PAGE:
Permanent Mold Casting Process
The permanent mold casting process, also know as the gravity die casting process, is divided into six different steps:
Preparation of the Mold
First, the mold to be used in the casting process is preheated to between 150°C (300°F) and 260°C (500°F). This pre-heating allows for a better metal flow and also reduces defects caused during the casting process.
Assembly of the Mold
After the mold has been pre-heated, a ceramic coating s applied to the mold cavities. The coating allows for an easier part removal as well as aid in prolonging the life of the mold.
In the gravity die casting process, the mold used consist of at least two parts. This consists of the two mold halves and, if any, the cores used to facilitate more complex castings.
The cores used in the process are typically made from iron or steel, but in some cases expandable sand cores are also used.
This step involves the insertion of the cores and clamping the two mold halves together.
This step in the permanent mold casting process involves the molten metal being poured into the mold. This is done at a slow rate from a ladle into the mold through a sprue (which is located at the top of the mold).
The molten metal now flows through the runner system into the mold, filling the cavities.
During this step in the process, the molten metal poured in the previous step is allowed to cool and solidify in the shape of the mold.
Opening of the Mold
Once the molten metal has cooled and solidified, the two halves of the mold is opened and the casting is removed.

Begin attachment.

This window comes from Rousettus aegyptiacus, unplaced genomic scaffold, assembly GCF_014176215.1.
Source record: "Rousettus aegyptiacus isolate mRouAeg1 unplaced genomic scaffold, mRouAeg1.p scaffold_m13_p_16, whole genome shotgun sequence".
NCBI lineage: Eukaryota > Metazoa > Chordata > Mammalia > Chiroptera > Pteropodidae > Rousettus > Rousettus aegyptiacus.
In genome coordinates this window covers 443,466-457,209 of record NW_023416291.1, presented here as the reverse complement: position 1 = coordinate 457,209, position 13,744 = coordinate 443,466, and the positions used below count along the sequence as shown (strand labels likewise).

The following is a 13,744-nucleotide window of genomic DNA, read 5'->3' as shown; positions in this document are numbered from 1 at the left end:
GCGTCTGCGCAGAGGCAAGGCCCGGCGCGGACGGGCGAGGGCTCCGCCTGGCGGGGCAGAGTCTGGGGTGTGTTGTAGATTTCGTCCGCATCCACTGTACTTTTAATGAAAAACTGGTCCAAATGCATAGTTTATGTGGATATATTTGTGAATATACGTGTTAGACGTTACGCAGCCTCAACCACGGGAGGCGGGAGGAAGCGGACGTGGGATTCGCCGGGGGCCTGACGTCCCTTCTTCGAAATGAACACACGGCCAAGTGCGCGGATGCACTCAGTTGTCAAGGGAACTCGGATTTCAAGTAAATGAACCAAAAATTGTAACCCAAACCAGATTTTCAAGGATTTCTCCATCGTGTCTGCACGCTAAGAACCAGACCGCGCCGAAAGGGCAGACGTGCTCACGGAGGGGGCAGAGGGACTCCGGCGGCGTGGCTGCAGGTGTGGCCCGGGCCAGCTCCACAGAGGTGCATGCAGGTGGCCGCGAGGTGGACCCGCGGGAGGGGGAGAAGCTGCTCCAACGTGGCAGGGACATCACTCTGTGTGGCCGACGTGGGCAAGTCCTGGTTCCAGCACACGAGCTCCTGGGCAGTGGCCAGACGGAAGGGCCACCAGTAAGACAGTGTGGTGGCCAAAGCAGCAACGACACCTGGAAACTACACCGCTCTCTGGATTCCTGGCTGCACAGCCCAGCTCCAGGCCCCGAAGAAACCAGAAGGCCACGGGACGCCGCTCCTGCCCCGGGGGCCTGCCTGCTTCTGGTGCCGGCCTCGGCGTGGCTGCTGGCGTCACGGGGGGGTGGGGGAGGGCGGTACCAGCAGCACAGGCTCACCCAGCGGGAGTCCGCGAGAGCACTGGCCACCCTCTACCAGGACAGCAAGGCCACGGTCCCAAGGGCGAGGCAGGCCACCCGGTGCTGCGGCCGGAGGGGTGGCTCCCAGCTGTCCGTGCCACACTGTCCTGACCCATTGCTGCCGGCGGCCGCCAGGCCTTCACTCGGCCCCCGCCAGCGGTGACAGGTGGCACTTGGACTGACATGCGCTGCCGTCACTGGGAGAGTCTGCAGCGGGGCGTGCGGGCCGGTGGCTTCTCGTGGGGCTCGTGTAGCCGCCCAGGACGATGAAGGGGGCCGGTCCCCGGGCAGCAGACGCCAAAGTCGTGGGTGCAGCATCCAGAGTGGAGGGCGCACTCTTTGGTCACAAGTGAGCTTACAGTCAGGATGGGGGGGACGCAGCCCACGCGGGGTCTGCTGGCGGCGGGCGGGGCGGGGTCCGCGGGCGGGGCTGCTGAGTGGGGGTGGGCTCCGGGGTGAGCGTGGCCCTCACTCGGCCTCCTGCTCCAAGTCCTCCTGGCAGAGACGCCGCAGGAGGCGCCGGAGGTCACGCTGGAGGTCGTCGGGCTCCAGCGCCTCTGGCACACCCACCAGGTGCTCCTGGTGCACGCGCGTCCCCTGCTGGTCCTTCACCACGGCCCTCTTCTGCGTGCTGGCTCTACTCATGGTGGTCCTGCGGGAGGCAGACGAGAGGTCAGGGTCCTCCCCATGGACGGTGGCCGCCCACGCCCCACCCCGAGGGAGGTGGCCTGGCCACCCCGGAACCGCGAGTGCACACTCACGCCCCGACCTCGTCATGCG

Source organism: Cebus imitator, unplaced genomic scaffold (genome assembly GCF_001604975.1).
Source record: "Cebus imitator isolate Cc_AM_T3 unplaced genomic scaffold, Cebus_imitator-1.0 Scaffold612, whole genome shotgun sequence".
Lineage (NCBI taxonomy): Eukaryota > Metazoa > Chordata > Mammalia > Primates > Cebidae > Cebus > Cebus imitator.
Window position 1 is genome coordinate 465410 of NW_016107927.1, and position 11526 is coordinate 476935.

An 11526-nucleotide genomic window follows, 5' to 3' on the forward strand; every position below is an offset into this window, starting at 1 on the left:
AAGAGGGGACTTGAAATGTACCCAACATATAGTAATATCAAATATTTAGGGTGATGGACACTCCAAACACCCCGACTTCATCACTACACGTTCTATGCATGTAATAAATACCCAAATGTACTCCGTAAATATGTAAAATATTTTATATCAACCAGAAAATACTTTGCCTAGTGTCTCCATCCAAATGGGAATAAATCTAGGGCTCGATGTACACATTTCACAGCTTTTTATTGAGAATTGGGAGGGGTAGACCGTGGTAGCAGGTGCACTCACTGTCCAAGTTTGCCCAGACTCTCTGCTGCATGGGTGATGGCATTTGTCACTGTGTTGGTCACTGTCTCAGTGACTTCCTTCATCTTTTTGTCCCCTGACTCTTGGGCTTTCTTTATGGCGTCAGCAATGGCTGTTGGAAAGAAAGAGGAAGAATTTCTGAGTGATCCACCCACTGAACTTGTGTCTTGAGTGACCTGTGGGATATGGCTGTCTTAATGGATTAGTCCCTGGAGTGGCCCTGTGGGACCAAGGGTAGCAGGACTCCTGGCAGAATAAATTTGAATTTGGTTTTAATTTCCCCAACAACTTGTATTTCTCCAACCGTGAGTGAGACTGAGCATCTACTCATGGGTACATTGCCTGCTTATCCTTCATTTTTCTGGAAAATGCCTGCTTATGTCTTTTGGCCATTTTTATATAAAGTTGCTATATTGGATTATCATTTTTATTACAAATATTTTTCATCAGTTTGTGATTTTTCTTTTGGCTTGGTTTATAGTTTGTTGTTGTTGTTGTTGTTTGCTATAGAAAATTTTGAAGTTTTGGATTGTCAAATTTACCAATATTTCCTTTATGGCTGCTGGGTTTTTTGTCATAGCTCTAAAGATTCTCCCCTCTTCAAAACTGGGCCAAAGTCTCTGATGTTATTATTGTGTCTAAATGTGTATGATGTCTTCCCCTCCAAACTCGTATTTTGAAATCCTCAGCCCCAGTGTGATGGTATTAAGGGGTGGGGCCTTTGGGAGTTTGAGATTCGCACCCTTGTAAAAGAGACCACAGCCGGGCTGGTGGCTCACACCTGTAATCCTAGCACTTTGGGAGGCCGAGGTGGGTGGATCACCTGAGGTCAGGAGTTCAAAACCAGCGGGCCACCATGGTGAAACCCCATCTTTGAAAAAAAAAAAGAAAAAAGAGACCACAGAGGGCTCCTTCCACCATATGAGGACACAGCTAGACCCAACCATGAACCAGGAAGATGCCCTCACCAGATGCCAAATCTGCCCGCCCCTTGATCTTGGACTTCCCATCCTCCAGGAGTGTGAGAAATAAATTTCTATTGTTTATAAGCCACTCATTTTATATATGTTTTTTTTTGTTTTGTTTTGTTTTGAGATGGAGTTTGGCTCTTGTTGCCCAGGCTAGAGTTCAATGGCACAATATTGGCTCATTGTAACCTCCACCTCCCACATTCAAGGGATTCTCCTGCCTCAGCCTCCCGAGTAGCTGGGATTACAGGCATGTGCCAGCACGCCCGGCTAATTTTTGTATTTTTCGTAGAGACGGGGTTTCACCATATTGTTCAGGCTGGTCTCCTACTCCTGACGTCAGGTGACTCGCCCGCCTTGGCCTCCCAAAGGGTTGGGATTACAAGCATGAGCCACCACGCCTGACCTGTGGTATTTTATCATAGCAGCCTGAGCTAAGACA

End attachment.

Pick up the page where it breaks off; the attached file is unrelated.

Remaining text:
During the fourth step of the gravity die casting process, the sprues and runners used for pouring and regulating the flow of the molten metal, solidifies like the casting does, and needs to be removed.
Trimming involves the the excess material (the sprues and runners) being cut away from the casting.
The permanent mould casting process has also evolved and variations of the techniques has been developed in order to accommodate very specific applications. Some of these variations include:
Low Pressure Permanent Mold Casting
Instead of pouring the molten metal, the metal is forced into the mold by using low pressure air. This technique allows for the mold to remain filled and aids in reducing shrinkage caused during the cooling process. This techniques also allows for the molding of finer details and thinner cast walls.
Vacuum Permanent Mold Casting
Here, vacuum pressure is applied in order to fill the mold. Very much like the low pressure technique, vacuum casting allows thinner walls, finer details and better mechanical properties.
As seen in the conventional process, the molten metal is poured into the mold and allowed to cool and solidify at the cavity’s surface. When the amount of solidified material is equal to that of the desired wall thickness, the remaining material which has not yet solidified, is poured out of the mold. This technique is commonly used to cast hollow parts without making use of cores.
Watch: The Permanent Mould Casting Process
Back to Main Page: Permanent Mold (Gravity) Casting.
Further Suggested Reading:
- Permanent Mold Casting Tolerances
- Surface Finishes for Permanent Mold Castings
- Metals that can be Permanent Mold Casted
- The Limitations of Casting Using Permanent Mold Processes
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